The 7 Deadly Fears of Writing – a 7-Part Series

This post is part of a 7-article series on the fears of writing. You can find all other articles here:

There is nothing quite like a Sunday afternoon with nothing to do but enjoy a little guilt-free time. The fridge is full and doesn’t echo, the pile of laundry is soundly beaten into submission and banished from sight, and I’m all caught up on work.

I picked up Your Writing Coach by Jurgen Wolff, and the very first chapter title snared me: No More Fear, No More Excuses. Many creative people often scare themselves out of a good project before they even put a pen to paper. Wolff broke down these fears into seven basic categories:

Fear of Rejection

This is a big fear and the most common. Harboring a fear that no one will like your finished product is enough to stop you dead in your tracks. Rejection happens. You can’t please everyone all the time.

 

If you keep trying, though, you find one person (or more) who likes your work. Store shelves are lined with the books of famous authors who suffered rejection – look where those authors are now.

The only difference between a winner and a loser isn’t the number of times the person has been rejected. The winner is the one that never gave up.

Fear of Inadequacy

This is a big, big obstacle for me – the fear that nothing you write is good enough. I can’t count the number of times I’ve dragged my feet because I thought to myself, “What do I know about this? Who wants to read what I have to say?”

Apparently, plenty of people. I thought my work was utter crap (and often still do). Clients think it’s almost sheer genius.

Even the critics thought Shakespeare was lousy; 400 years later, Shakespeare’s works are still around and doing well. Just goes to show how much critics know.

Fear of Success

This one sounds like an oxymoron, but many people are afraid of success. I’m pleading the 5th on this one. For some, the thought of everything becoming too big to handle is enough to paralyze them into doing nothing.

The trick is to deal with the situation one step at a time. Worry about success when you get there.

Fear of Revealing Too Much

This was one fear I hadn’t thought of. Looking back over the course of the past, there were times when I wondered if what I wrote did reveal too much of me. I draw a lot from experience. The characters in the novel James and I are working on are very close to my heart. I wondered whether family and friends who read the book would see right through the characters – and see me.

As writers, we often bare our souls. This works for you and against you. You’ll run up against people who disagree with you, but on the other hand, you might end up touching your readers deeply.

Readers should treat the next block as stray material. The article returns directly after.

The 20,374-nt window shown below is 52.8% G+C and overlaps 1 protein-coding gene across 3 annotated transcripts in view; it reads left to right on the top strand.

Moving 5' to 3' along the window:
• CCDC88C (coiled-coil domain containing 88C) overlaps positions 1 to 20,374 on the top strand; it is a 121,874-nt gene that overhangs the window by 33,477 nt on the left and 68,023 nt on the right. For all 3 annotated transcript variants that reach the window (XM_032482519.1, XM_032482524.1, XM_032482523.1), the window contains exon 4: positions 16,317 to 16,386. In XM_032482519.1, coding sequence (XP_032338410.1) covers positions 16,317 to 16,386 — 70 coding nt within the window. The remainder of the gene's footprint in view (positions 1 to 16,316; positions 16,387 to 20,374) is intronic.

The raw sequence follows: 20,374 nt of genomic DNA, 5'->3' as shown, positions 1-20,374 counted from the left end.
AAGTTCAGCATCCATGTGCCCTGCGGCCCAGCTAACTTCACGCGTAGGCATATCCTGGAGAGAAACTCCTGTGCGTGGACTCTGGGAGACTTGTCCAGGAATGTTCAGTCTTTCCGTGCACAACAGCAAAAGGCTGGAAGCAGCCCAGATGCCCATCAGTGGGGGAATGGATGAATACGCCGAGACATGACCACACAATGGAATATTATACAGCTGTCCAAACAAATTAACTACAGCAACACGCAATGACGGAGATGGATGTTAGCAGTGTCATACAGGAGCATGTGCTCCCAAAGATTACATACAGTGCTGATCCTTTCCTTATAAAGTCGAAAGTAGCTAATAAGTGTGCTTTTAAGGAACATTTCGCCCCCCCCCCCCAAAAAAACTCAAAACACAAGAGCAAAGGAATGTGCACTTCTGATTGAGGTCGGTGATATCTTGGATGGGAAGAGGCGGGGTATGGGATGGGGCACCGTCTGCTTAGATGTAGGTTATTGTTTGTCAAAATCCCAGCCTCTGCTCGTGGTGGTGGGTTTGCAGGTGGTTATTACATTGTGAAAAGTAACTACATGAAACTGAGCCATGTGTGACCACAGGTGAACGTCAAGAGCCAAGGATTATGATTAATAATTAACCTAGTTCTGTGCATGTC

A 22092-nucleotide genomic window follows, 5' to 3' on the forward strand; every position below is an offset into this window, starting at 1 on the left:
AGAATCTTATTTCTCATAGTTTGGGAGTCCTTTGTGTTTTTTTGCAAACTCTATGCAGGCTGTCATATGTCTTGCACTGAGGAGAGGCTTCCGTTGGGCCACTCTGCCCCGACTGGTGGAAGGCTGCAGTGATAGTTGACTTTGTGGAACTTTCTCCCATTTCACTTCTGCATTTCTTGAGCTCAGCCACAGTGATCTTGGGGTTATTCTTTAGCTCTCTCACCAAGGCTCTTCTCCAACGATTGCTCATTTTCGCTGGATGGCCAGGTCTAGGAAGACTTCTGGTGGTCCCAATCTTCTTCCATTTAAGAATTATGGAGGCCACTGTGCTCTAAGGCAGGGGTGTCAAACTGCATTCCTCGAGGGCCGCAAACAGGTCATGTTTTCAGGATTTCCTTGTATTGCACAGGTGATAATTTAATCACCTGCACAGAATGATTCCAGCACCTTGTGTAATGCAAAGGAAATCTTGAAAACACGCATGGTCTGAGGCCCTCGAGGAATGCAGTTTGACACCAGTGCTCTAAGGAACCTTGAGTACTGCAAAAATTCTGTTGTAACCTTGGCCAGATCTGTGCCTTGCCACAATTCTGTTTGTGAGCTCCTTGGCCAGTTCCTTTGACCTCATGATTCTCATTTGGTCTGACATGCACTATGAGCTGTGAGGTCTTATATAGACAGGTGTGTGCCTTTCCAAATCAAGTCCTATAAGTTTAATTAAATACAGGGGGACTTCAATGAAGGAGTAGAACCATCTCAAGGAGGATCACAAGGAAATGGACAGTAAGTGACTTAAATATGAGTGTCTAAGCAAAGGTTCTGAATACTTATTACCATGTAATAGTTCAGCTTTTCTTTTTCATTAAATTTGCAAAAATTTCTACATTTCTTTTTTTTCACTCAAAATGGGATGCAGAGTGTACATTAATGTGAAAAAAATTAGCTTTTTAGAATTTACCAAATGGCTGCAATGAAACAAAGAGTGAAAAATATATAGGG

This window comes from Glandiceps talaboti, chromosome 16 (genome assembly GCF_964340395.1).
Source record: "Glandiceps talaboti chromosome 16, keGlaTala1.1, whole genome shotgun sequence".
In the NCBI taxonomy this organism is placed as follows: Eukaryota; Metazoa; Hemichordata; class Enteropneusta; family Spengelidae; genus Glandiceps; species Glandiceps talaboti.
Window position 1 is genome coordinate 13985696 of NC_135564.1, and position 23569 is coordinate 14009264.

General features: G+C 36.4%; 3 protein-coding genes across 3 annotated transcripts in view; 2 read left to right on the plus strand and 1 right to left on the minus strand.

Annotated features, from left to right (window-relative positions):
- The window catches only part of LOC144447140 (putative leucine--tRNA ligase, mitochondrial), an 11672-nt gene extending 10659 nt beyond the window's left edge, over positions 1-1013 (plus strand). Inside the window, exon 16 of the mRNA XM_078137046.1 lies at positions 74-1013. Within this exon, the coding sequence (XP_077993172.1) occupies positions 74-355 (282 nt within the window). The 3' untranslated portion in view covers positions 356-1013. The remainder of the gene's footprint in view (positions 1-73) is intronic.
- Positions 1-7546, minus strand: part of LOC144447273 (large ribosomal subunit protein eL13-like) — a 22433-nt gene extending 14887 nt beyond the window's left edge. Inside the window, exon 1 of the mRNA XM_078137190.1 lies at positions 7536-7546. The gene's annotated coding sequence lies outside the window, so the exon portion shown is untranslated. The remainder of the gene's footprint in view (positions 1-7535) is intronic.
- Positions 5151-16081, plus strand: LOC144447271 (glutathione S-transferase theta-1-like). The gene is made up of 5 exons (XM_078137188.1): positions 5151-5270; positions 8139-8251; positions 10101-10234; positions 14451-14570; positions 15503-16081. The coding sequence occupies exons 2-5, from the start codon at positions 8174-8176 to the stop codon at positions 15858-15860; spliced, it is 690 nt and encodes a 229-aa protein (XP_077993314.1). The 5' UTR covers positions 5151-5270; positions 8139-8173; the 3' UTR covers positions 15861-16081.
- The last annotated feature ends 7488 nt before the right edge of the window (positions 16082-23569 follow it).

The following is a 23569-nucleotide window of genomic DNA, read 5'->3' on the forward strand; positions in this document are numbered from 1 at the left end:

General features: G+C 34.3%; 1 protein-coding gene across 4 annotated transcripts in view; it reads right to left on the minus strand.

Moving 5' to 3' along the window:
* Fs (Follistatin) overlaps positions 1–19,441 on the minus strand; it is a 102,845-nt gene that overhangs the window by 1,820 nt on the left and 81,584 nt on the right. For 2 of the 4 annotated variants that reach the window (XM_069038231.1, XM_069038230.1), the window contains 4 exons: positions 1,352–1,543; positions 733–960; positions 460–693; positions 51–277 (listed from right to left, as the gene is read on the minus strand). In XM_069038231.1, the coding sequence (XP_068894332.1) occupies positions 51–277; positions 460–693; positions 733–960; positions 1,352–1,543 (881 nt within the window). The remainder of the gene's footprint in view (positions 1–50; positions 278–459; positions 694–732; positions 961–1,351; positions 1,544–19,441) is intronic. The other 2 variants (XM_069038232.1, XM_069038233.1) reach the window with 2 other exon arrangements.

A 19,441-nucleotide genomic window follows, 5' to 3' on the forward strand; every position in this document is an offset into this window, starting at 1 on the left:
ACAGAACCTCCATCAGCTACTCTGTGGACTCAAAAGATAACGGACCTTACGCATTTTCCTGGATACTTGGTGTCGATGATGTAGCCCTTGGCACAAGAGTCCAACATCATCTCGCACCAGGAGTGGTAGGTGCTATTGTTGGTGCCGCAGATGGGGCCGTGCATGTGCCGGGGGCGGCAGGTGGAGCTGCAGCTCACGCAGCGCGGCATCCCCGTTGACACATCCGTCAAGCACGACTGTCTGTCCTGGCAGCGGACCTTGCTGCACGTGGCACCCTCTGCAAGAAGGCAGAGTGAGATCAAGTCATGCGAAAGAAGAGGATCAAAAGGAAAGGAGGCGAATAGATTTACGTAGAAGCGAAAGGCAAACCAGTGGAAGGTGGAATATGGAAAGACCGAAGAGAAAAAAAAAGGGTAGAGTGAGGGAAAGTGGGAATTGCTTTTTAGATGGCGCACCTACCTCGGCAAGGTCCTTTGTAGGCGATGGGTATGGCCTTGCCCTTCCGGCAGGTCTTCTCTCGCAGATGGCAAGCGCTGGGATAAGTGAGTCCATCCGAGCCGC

Fear of Having Only One Book in You

Finally! One fear I don’t suffer from. I have enough material stockpiled to write at least a dozen novels in a dozen different series.

Many writers aren’t that fortunate.

Realize that you are a writer, that you have stories to tell. You will always have stories to tell. Some may take longer than others to unwind, but those tales in you are waiting to come out.

Fear You’re Too Old

Bah. You’re never too old. With age comes experience. Experience adds depth to your writing. Age adds an element of maturity to any work. A novel requires patience. Think about it – patience is something a young writer might lack.

Fear of Too Much Research

Details are important in a novel. You have to know the period in which the story is set, the details of characters’ occupations, the nuances of different cultures, and so on. Even Details make the story believable. Gene Roddenberry, the creator of Star Trek, based much of his science fiction in science fact.

Enjoy the research. Learn about your characters and the world they live in. If you’re writing articles, blogs, or ebooks on non-fiction, enjoy learning about something new. Don’t consider learning a job; it’s a pastime and a hobby for many writers. So, how does a writer overcome these seven deadly fears? By facing them, of course.

Read Jurgen Wolff’s book, too. I highly recommend it. Or even better, get a writing coach to help you work through your fears and get back to great writing you enjoy.

(Hey, I just said I’d share the fears with you. What you do about them is up to you.)

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  1. Hey Sharon,

    I think all of us have at least one of these fears in the back of our heads, nobody’s *that* cocky. :)